Apple’s strange guarantee for Steve’s replacement devices

A friend at work, Steve, is now on his third pair of Beats X headphones because the previous two started to lose audio quality. He called Apple support and was asked to take them to his nearest Apple store where they had to be inspected. He then had to return a few days later to pick up a replacement pair once they had been delivered to the store. This happened on both occasions.

Now, this is not the best experience for anyone because if he had bought his Beats X from PC World (terrible company?) they would have replaced them there and then, but it seems as though Apple does not keep replacement stocks of the Beats which is in contrast to if a much bigger item broke such as an iPhone or an iPad, or even a Mac.

Anyway, he got his replacements, but there is another part to this that perplexes me. On both occasions he was told that the guarantee on the replacement devices only runs until the end of the original 12 month period. So, if his Beats X break after 6 months he only get another 6 months guarantee and in the latest instance only another 3 months.

I don’t get this.

If Apple is replacing a product surely it is of a standard where 12 months should be applicable. I realise that this could potentially go on forever if the products keep breaking, but I would argue that they should not break so often (I am also on my third pair of Beats X) and it would be a nice gesture to offer the full 12 months if the customer has to make repeat visits to get them replaced.

What do you think?

Categories: Apple, Articles, Music

3 replies

  1. While I agree that each individual item should have its full warranty period, this is not uncommon practice. Basically they’re saying that the product you originally purchased had a 12 month, or whatever, warranty, so that’s what you paid for. The use of the product, trouble free, for at least 12 months. So if you need a replacement, you still have the original 12 months.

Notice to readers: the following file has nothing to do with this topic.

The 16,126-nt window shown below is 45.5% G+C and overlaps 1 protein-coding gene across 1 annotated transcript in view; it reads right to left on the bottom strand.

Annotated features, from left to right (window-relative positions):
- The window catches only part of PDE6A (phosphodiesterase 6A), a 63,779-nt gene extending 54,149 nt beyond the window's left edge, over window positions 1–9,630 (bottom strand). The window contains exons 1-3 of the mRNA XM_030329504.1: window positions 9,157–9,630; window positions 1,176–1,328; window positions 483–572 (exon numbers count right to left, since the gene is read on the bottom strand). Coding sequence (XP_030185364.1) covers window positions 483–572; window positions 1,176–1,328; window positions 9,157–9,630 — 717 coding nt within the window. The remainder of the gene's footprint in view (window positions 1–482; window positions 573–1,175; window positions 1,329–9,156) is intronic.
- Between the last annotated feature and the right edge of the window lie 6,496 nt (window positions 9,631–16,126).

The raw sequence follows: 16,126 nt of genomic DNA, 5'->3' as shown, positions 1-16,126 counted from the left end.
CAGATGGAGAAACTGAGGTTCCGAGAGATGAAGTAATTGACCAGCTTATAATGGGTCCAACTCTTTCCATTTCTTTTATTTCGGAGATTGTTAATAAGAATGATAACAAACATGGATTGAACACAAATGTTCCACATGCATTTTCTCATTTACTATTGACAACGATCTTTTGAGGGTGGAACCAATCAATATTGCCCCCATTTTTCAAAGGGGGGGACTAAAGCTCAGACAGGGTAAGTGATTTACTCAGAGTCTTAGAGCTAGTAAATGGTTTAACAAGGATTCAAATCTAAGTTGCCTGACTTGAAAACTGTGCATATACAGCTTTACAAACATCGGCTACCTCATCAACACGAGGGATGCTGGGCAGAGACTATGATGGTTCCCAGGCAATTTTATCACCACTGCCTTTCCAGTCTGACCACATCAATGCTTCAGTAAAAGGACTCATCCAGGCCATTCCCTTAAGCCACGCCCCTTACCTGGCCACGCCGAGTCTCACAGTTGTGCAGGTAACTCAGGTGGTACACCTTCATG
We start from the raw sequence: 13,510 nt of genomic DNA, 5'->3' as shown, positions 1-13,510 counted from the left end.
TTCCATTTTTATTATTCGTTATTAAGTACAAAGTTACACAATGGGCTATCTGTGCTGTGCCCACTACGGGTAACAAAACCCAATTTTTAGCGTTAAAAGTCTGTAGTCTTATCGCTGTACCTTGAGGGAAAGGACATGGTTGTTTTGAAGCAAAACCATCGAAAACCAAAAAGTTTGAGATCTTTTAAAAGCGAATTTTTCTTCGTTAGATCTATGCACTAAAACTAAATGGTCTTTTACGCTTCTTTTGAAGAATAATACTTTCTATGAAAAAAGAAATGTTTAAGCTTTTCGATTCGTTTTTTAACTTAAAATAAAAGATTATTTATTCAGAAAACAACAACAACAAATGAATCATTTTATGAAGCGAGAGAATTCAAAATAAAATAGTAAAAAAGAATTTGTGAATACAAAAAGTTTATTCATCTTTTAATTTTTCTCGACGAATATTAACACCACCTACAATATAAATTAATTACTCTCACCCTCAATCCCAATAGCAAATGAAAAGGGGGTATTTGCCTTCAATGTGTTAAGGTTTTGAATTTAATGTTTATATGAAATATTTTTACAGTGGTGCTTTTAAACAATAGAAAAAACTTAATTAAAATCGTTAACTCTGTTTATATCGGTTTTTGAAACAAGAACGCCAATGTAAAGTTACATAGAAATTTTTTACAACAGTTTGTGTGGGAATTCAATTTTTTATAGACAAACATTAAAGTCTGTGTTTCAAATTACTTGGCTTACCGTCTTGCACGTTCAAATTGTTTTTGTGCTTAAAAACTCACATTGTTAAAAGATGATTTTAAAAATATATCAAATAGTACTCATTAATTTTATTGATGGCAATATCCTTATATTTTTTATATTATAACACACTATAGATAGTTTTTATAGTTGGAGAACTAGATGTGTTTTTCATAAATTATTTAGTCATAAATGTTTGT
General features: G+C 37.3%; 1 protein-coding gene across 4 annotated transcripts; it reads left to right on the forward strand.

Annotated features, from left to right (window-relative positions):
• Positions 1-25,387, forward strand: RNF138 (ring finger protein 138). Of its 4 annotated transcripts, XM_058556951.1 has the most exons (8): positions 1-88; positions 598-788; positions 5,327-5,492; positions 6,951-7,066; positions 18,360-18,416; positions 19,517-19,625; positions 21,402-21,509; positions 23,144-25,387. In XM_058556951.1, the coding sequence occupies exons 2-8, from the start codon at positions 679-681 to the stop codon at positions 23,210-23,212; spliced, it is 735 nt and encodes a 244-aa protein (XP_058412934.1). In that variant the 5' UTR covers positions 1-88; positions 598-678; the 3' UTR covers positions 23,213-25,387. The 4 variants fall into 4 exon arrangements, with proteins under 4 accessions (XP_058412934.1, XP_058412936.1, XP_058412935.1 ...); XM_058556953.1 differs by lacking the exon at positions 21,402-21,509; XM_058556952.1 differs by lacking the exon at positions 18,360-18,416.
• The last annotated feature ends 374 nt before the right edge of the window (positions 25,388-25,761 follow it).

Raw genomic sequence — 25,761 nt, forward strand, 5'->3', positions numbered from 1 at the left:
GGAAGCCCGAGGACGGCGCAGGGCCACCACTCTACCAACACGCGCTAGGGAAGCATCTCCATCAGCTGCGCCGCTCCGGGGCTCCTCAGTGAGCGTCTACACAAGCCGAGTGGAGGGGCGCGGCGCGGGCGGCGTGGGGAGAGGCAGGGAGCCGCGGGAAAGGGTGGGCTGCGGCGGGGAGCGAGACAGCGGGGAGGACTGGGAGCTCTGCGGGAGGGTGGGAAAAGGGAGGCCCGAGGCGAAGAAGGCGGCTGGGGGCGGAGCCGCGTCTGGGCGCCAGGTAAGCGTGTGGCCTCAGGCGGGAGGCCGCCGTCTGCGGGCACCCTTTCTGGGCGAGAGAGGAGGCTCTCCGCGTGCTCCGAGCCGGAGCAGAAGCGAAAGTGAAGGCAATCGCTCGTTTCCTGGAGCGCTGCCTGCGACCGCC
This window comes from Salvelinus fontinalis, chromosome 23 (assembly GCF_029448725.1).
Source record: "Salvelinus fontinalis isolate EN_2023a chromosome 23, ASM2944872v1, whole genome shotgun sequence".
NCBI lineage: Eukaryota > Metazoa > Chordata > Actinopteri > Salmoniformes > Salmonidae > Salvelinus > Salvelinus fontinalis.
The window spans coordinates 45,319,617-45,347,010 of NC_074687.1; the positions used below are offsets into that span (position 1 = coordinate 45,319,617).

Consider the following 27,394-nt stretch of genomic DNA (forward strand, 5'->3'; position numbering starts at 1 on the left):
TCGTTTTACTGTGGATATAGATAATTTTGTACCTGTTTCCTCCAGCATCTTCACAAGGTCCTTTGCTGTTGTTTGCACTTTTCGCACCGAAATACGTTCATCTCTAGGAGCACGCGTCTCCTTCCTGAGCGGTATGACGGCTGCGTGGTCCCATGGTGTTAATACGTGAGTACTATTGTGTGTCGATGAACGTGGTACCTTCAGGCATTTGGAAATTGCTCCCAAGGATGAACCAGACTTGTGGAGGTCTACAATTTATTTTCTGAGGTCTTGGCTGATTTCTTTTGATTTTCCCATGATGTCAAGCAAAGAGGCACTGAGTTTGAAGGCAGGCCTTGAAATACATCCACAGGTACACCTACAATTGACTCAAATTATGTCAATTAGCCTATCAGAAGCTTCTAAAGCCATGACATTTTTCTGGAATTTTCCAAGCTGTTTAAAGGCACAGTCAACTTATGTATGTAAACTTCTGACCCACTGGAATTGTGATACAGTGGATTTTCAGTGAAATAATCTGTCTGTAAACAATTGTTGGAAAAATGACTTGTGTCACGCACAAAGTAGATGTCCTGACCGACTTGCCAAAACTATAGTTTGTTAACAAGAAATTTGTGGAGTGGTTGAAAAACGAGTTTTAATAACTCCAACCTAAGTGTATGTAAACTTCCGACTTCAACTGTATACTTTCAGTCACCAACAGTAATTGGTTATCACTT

That’s the rationale. However, I would consider it good customer support and service, as well as confidence in the product, if a company honoured the warranty on each individual item, if only to make up for customer inconvenience.

    I don’t know if Apple ever did that before, but if they did, sadly this is the new Apple.

  2. And never forget that under EU law you have isn’t it 5 years if the issue can be proven to be “inherent at time of manufacture” (sorry I dont know the exact legal). It’s 6 years in the UK i think. BUT – after the first 6 months its on the customer to prove this (independent refundable report, etc)

  3. I suspect some if it is to prevent abuse – every 10-11 months, there’s a mysterious defect emerging, and so you have the product forever. (Or better yet the company stops being able to provide replacements of the original version so you get an upgrade)

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